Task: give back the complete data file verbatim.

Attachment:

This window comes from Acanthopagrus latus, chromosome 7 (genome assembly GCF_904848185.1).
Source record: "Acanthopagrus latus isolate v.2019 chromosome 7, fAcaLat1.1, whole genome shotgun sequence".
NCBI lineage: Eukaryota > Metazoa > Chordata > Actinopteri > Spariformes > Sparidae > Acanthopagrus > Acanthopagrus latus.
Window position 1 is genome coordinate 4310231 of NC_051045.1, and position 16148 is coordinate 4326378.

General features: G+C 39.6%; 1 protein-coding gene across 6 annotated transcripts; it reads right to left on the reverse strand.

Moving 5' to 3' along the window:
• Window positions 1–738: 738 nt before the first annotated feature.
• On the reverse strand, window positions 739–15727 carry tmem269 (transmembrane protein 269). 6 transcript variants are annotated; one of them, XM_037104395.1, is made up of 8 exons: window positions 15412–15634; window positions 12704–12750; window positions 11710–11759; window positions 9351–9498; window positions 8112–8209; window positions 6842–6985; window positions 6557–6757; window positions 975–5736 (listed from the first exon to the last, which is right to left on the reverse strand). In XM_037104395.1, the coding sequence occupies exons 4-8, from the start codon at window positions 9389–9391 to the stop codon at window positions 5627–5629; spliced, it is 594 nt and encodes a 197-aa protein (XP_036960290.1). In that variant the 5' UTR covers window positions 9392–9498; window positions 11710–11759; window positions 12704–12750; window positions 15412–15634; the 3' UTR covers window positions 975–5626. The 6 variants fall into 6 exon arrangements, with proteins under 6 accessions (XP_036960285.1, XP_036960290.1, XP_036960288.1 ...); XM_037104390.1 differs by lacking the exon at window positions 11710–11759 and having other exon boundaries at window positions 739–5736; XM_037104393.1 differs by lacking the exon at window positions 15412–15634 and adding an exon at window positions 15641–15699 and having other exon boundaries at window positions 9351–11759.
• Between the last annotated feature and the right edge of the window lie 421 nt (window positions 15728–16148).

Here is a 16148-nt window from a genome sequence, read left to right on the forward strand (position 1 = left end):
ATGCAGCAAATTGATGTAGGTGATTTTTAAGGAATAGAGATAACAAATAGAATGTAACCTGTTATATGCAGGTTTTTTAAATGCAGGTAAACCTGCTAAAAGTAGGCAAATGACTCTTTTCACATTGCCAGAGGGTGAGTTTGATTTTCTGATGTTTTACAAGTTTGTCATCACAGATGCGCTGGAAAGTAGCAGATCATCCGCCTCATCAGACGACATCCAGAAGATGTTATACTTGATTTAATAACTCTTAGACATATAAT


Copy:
This window comes from Acanthopagrus latus, chromosome 7 (genome assembly GCF_904848185.1).
Source record: "Acanthopagrus latus isolate v.2019 chromosome 7, fAcaLat1.1, whole genome shotgun sequence".
NCBI lineage: Eukaryota > Metazoa > Chordata > Actinopteri > Spariformes > Sparidae > Acanthopagrus > Acanthopagrus latus.
Window position 1 is genome coordinate 4310231 of NC_051045.1, and position 16148 is coordinate 4326378.

General features: G+C 39.6%; 1 protein-coding gene across 6 annotated transcripts; it reads right to left on the reverse strand.

Moving 5' to 3' along the window:
• Window positions 1–738: 738 nt before the first annotated feature.
• On the reverse strand, window positions 739–15727 carry tmem269 (transmembrane protein 269). 6 transcript variants are annotated; one of them, XM_037104395.1, is made up of 8 exons: window positions 15412–15634; window positions 12704–12750; window positions 11710–11759; window positions 9351–9498; window positions 8112–8209; window positions 6842–6985; window positions 6557–6757; window positions 975–5736 (listed from the first exon to the last, which is right to left on the reverse strand). In XM_037104395.1, the coding sequence occupies exons 4-8, from the start codon at window positions 9389–9391 to the stop codon at window positions 5627–5629; spliced, it is 594 nt and encodes a 197-aa protein (XP_036960290.1). In that variant the 5' UTR covers window positions 9392–9498; window positions 11710–11759; window positions 12704–12750; window positions 15412–15634; the 3' UTR covers window positions 975–5626. The 6 variants fall into 6 exon arrangements, with proteins under 6 accessions (XP_036960285.1, XP_036960290.1, XP_036960288.1 ...); XM_037104390.1 differs by lacking the exon at window positions 11710–11759 and having other exon boundaries at window positions 739–5736; XM_037104393.1 differs by lacking the exon at window positions 15412–15634 and adding an exon at window positions 15641–15699 and having other exon boundaries at window positions 9351–11759.
• Between the last annotated feature and the right edge of the window lie 421 nt (window positions 15728–16148).

Here is a 16148-nt window from a genome sequence, read left to right on the forward strand (position 1 = left end):
ATGCAGCAAATTGATGTAGGTGATTTTTAAGGAATAGAGATAACAAATAGAATGTAACCTGTTATATGCAGGTTTTTTAAATGCAGGTAAACCTGCTAAAAGTAGGCAAATGACTCTTTTCACATTGCCAGAGGGTGAGTTTGATTTTCTGATGTTTTACAAGTTTGTCATCACAGATGCGCTGGAAAGTAGCAGATCATCCGCCTCATCAGACGACATCCAGAAGATGTTATACTTGATTTAATAACTCTTAGACATATAAT